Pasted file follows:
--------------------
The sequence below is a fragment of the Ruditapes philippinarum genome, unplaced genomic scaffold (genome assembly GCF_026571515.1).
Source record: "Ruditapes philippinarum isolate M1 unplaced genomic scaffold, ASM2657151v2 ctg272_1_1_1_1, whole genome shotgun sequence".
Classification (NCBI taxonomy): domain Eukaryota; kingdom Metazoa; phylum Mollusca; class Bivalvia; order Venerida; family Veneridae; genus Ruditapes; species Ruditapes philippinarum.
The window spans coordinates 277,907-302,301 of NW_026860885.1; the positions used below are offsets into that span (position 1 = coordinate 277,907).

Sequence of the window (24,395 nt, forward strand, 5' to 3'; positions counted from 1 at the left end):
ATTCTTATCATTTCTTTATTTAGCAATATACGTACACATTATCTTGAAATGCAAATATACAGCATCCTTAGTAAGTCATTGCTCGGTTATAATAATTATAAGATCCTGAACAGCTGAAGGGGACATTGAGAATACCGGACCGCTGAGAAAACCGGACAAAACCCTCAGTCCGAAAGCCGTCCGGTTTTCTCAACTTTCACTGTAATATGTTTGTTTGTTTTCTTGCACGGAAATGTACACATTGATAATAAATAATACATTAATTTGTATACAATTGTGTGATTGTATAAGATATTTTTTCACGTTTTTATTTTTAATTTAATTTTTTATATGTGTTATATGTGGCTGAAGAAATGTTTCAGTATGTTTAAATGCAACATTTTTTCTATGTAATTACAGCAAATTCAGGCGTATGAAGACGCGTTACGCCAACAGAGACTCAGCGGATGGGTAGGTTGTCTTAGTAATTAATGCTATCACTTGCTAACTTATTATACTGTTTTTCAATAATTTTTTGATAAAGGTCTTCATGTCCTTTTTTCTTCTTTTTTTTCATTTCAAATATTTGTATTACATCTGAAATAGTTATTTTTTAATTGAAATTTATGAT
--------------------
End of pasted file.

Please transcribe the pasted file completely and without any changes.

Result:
The sequence below is a fragment of the Ruditapes philippinarum genome, unplaced genomic scaffold (genome assembly GCF_026571515.1).
Source record: "Ruditapes philippinarum isolate M1 unplaced genomic scaffold, ASM2657151v2 ctg272_1_1_1_1, whole genome shotgun sequence".
Classification (NCBI taxonomy): domain Eukaryota; kingdom Metazoa; phylum Mollusca; class Bivalvia; order Venerida; family Veneridae; genus Ruditapes; species Ruditapes philippinarum.
The window spans coordinates 277,907-302,301 of NW_026860885.1; the positions used below are offsets into that span (position 1 = coordinate 277,907).

Sequence of the window (24,395 nt, forward strand, 5' to 3'; positions counted from 1 at the left end):
ATTCTTATCATTTCTTTATTTAGCAATATACGTACACATTATCTTGAAATGCAAATATACAGCATCCTTAGTAAGTCATTGCTCGGTTATAATAATTATAAGATCCTGAACAGCTGAAGGGGACATTGAGAATACCGGACCGCTGAGAAAACCGGACAAAACCCTCAGTCCGAAAGCCGTCCGGTTTTCTCAACTTTCACTGTAATATGTTTGTTTGTTTTCTTGCACGGAAATGTACACATTGATAATAAATAATACATTAATTTGTATACAATTGTGTGATTGTATAAGATATTTTTTCACGTTTTTATTTTTAATTTAATTTTTTATATGTGTTATATGTGGCTGAAGAAATGTTTCAGTATGTTTAAATGCAACATTTTTTCTATGTAATTACAGCAAATTCAGGCGTATGAAGACGCGTTACGCCAACAGAGACTCAGCGGATGGGTAGGTTGTCTTAGTAATTAATGCTATCACTTGCTAACTTATTATACTGTTTTTCAATAATTTTTTGATAAAGGTCTTCATGTCCTTTTTTCTTCTTTTTTTTCATTTCAAATATTTGTATTACATCTGAAATAGTTATTTTTTAATTGAAATTTATGAT